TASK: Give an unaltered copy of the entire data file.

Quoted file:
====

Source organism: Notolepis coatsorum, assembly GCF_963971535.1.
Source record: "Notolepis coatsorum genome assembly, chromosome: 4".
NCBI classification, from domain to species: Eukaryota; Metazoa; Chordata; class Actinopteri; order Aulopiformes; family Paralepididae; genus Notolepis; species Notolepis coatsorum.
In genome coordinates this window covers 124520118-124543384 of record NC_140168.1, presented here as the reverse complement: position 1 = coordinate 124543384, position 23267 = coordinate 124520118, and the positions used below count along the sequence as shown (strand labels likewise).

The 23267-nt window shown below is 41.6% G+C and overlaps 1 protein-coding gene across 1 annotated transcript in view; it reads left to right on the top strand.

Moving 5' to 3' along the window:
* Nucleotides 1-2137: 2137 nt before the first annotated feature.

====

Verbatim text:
Source organism: Notolepis coatsorum, assembly GCF_963971535.1.
Source record: "Notolepis coatsorum genome assembly, chromosome: 4".
NCBI classification, from domain to species: Eukaryota; Metazoa; Chordata; class Actinopteri; order Aulopiformes; family Paralepididae; genus Notolepis; species Notolepis coatsorum.
In genome coordinates this window covers 124520118-124543384 of record NC_140168.1, presented here as the reverse complement: position 1 = coordinate 124543384, position 23267 = coordinate 124520118, and the positions used below count along the sequence as shown (strand labels likewise).

The 23267-nt window shown below is 41.6% G+C and overlaps 1 protein-coding gene across 1 annotated transcript in view; it reads left to right on the top strand.

Moving 5' to 3' along the window:
* Nucleotides 1-2137: 2137 nt before the first annotated feature.